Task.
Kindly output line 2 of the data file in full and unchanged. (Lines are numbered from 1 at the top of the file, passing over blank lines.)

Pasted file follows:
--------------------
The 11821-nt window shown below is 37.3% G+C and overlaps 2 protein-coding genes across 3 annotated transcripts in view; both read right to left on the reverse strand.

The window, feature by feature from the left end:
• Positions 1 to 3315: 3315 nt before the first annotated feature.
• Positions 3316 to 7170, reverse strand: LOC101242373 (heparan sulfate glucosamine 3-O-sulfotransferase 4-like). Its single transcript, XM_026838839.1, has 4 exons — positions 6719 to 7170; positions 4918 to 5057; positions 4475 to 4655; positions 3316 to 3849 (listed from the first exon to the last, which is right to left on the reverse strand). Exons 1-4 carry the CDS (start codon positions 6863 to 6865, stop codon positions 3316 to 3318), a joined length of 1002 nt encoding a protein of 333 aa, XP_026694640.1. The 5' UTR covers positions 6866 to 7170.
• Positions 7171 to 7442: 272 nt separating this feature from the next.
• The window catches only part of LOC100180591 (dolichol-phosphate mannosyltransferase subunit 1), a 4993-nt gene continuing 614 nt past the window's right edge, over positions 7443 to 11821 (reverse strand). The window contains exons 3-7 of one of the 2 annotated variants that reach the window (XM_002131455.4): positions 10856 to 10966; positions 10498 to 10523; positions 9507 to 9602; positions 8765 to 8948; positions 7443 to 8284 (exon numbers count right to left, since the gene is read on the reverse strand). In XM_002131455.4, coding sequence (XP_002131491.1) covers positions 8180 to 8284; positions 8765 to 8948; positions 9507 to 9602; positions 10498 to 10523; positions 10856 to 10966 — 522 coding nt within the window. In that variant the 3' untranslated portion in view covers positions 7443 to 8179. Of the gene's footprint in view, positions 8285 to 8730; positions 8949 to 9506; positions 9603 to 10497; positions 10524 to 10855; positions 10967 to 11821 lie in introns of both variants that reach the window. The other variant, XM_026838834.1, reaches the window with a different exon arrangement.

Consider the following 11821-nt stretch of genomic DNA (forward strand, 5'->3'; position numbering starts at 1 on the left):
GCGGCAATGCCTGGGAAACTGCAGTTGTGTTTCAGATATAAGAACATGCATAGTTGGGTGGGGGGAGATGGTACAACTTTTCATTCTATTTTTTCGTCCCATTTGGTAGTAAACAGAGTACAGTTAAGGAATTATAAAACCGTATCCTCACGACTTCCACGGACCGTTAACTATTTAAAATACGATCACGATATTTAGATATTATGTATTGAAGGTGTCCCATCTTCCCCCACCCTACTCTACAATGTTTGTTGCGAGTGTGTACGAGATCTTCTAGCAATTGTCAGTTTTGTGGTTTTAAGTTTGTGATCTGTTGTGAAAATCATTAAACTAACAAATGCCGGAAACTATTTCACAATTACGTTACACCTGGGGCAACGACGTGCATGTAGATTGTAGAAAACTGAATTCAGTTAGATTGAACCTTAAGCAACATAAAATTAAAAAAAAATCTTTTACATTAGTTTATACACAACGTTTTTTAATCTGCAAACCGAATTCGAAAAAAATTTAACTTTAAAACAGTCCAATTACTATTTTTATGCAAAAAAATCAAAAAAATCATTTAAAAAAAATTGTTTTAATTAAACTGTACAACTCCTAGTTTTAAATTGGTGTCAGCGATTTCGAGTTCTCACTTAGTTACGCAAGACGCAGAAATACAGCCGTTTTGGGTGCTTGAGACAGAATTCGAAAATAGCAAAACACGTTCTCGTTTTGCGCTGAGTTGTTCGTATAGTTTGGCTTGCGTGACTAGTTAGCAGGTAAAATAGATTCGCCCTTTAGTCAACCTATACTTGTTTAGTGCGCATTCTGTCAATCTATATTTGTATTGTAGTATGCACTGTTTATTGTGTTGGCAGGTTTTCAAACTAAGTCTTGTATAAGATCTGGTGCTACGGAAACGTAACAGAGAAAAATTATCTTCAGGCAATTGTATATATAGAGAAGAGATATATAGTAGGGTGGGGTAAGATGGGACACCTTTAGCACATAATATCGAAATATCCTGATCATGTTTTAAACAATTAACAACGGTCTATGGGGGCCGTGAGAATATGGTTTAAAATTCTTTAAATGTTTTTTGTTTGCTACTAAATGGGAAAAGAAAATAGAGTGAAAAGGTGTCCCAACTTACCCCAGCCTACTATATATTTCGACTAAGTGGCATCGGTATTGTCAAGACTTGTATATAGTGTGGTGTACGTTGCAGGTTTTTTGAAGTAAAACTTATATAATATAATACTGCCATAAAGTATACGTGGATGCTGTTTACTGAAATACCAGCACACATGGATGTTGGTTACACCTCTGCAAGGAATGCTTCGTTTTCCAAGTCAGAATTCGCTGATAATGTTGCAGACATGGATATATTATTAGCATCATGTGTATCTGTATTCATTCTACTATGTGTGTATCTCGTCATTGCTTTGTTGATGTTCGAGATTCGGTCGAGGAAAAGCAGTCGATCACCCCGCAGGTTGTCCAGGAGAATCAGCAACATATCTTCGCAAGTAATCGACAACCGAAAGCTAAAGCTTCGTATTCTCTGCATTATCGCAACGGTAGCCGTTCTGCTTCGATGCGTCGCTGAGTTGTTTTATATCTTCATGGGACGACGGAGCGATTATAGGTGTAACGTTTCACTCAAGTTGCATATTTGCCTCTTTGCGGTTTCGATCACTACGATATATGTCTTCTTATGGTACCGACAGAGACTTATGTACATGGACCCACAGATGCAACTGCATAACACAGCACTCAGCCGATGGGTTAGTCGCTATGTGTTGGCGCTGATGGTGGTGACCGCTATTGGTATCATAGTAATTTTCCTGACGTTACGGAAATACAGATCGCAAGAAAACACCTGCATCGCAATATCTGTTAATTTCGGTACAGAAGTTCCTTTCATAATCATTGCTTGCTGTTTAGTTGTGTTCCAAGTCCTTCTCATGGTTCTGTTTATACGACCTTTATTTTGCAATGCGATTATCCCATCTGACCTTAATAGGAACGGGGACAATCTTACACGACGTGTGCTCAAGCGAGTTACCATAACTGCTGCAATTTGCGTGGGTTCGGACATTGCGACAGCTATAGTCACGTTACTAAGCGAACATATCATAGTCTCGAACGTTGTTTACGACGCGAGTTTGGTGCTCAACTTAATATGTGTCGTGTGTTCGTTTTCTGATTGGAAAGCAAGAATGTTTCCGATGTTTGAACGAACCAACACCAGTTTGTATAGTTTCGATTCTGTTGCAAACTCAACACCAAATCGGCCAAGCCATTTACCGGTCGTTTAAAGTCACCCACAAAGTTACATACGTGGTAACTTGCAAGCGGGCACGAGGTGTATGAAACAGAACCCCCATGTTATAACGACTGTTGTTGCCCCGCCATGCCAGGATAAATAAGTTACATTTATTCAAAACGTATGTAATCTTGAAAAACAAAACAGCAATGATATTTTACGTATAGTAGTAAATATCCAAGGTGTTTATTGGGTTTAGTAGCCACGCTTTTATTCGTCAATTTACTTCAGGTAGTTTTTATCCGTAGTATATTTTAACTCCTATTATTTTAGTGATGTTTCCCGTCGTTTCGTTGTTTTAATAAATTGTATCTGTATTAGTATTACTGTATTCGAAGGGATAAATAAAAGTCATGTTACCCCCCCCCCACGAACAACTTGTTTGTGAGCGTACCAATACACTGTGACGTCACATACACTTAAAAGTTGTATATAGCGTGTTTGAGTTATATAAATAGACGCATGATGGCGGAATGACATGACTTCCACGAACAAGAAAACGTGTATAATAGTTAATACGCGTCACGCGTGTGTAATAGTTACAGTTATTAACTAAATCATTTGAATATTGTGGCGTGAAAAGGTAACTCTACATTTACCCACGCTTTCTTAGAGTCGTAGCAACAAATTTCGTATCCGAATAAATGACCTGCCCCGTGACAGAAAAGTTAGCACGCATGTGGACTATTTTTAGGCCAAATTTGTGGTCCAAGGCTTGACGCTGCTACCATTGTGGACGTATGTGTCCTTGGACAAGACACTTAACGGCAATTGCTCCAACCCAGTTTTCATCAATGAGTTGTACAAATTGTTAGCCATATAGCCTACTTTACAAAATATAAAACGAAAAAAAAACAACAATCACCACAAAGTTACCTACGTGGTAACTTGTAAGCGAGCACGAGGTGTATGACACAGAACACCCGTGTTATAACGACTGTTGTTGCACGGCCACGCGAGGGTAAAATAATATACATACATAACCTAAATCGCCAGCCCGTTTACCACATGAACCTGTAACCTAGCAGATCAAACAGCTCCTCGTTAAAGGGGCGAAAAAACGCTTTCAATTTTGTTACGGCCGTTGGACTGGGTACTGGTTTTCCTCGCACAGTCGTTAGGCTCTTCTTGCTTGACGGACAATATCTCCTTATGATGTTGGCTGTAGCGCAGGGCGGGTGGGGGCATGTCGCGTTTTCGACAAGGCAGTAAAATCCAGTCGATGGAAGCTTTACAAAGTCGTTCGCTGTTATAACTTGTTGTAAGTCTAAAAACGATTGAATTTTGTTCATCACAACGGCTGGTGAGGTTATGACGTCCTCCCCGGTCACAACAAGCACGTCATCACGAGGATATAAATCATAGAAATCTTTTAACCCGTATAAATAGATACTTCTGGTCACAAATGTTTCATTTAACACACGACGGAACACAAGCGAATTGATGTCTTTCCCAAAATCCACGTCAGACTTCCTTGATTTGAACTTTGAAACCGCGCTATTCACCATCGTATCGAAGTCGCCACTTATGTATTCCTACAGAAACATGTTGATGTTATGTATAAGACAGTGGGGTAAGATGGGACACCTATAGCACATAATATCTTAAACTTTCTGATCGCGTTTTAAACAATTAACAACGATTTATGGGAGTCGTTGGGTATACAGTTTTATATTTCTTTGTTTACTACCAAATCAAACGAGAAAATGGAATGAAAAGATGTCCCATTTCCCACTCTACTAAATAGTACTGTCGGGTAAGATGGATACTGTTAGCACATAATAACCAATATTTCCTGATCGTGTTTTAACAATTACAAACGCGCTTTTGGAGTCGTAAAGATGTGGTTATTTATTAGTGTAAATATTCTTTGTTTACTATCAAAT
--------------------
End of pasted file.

The window, feature by feature from the left end: